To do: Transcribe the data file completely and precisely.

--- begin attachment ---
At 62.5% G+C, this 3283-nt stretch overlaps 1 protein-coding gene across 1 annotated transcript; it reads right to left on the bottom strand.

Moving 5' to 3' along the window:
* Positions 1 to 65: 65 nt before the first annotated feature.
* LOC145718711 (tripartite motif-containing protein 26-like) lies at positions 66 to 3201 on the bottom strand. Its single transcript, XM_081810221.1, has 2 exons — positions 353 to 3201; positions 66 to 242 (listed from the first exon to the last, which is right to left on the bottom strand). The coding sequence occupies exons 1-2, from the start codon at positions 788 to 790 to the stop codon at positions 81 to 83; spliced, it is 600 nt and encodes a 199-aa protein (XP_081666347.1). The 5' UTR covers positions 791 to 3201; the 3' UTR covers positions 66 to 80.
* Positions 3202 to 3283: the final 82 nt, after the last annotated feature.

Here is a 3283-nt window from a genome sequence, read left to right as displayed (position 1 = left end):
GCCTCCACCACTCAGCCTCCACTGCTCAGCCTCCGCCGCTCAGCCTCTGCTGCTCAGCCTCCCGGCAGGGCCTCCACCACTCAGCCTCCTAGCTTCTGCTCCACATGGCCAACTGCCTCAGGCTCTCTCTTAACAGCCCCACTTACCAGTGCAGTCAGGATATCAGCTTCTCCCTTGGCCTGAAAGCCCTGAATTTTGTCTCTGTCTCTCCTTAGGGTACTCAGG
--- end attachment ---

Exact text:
At 62.5% G+C, this 3283-nt stretch overlaps 1 protein-coding gene across 1 annotated transcript; it reads right to left on the bottom strand.

Moving 5' to 3' along the window:
* Positions 1 to 65: 65 nt before the first annotated feature.
* LOC145718711 (tripartite motif-containing protein 26-like) lies at positions 66 to 3201 on the bottom strand. Its single transcript, XM_081810221.1, has 2 exons — positions 353 to 3201; positions 66 to 242 (listed from the first exon to the last, which is right to left on the bottom strand). The coding sequence occupies exons 1-2, from the start codon at positions 788 to 790 to the stop codon at positions 81 to 83; spliced, it is 600 nt and encodes a 199-aa protein (XP_081666347.1). The 5' UTR covers positions 791 to 3201; the 3' UTR covers positions 66 to 80.
* Positions 3202 to 3283: the final 82 nt, after the last annotated feature.

Here is a 3283-nt window from a genome sequence, read left to right as displayed (position 1 = left end):
GCCTCCACCACTCAGCCTCCACTGCTCAGCCTCCGCCGCTCAGCCTCTGCTGCTCAGCCTCCCGGCAGGGCCTCCACCACTCAGCCTCCTAGCTTCTGCTCCACATGGCCAACTGCCTCAGGCTCTCTCTTAACAGCCCCACTTACCAGTGCAGTCAGGATATCAGCTTCTCCCTTGGCCTGAAAGCCCTGAATTTTGTCTCTGTCTCTCCTTAGGGTACTCAGG